slide1 n.
Download
Skip this Video
Loading SlideShow in 5 Seconds..
Objectives: Define and distinguish between monomers and polymers. PowerPoint Presentation
Download Presentation
Objectives: Define and distinguish between monomers and polymers.

Loading in 2 Seconds...

play fullscreen
1 / 9

Objectives: Define and distinguish between monomers and polymers. - PowerPoint PPT Presentation


  • 71 Views
  • Uploaded on

Objectives: Define and distinguish between monomers and polymers. Compare saturated and unsaturated hydrocarbon structures and properties. Please put your name on NOW! So you don’t forget Catalyst: So far we have learned about alkanes. Describe an alkane.

loader
I am the owner, or an agent authorized to act on behalf of the owner, of the copyrighted work described.
capcha
Download Presentation

PowerPoint Slideshow about 'Objectives: Define and distinguish between monomers and polymers.' - flavio


An Image/Link below is provided (as is) to download presentation

Download Policy: Content on the Website is provided to you AS IS for your information and personal use and may not be sold / licensed / shared on other websites without getting consent from its author.While downloading, if for some reason you are not able to download a presentation, the publisher may have deleted the file from their server.


- - - - - - - - - - - - - - - - - - - - - - - - - - E N D - - - - - - - - - - - - - - - - - - - - - - - - - -
Presentation Transcript
slide1

Objectives:

Define and distinguish between monomers and polymers.

Compare saturated and unsaturated hydrocarbon structures and properties.

Please put your name on NOW! So you don’t forget

Catalyst: So far we have learned about alkanes.

Describe an alkane.

Describe at least 3 ways that a hydrocarbon molecule be more complex than a simple alkane.

Homework: Read C.5, Do: pg. 279 #6-12

c1 petrochemicals

C1 Petrochemicals

Chemists use hydrocarbons and knowledge of covalent bonding to build new molecules

Until 1800s all materials were natural materials. Eg stone, wood, cotton, silk

Commercially made products: cellulose from wood and shellac from insects. These are polymers – long chain molecules made out of monomers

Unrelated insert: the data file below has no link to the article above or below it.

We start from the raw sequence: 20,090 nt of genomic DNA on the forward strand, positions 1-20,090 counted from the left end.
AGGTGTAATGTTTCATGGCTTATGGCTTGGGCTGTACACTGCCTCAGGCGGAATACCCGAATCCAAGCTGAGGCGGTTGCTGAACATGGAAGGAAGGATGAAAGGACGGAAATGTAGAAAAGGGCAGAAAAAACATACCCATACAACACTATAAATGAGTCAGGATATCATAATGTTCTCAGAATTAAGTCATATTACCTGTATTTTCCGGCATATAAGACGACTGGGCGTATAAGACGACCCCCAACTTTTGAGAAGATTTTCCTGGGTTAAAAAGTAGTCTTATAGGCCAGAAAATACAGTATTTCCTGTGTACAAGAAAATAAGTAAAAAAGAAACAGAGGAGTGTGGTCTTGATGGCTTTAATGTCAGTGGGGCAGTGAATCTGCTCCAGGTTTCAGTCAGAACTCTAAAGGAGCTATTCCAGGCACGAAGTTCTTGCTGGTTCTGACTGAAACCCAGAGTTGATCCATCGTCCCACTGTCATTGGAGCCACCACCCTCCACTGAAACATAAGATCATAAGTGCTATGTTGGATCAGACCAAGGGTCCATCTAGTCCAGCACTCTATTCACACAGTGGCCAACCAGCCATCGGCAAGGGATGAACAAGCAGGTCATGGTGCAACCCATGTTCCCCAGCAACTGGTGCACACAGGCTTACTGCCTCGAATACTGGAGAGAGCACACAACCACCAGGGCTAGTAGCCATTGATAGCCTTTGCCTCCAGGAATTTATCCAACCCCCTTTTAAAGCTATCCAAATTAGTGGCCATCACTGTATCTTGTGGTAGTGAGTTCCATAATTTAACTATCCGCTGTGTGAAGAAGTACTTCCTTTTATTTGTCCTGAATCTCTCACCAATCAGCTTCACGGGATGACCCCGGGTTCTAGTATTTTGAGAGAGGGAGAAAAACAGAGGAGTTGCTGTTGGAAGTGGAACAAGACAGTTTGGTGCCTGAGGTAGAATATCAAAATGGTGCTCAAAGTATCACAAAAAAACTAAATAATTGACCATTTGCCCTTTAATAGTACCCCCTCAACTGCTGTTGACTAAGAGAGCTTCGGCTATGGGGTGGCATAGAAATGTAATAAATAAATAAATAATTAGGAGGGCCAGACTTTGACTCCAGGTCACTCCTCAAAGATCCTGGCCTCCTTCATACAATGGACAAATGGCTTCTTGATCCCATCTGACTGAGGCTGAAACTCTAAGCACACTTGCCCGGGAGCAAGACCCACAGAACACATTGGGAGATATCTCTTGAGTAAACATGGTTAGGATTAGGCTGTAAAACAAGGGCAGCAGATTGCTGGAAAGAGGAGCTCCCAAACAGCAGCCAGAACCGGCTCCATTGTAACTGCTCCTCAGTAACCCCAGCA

Modern products are more man-made. Petrochemical – man-made out of petroleum. Eg: insulation, plastic, foam, fabrics like nylon, detergent, pesticides

ethene builder molecule

Ethene – builder molecule

C2H4 Aka ethene

Contains a very reactive double covalent bond,

Addition reactions – add a reactant onto double bond

Etheneand water form ethyl alcohol

slide4

Ethene can do an addition reaction with itself.

Makes polyethylene – contains 500 to 20,000 ethenes linked in a chain

Polyethylene is an example of an “addition polymer”

Other polymers are made from monomers like ethene: vinyl chloride to Polyvinylchloride (PVC)

polymers

Polymers

Polymers can be long straight chains (like spagetti), branched, or cross-linked

c 3 beyond alkanes
C.3 Beyond Alkanes
  • Alkane – a hydrocarbon with all single bonds
  • Alkene – a hydrocarbon with at least one double bond
  • Double covalent bond – two pairs of electrons (total of 4 electrons) are shared.
  • Saturated hydrocarbon – each carbon is bonded to 4 other atoms. It’s “full.”
  • Unsaturated hydrocarbon – not all carbon atoms are bonded to four other atoms.
saturated v unsaturated

Saturated v. Unsaturated

Saturated hydrocarbons – all single covalent bonds between carbons (saturated with the most single bonds it can make)

Unsaturated - have at least one double or triple covalent bond between carbons

(eg, ethene, double)

(eg, propyne, triple)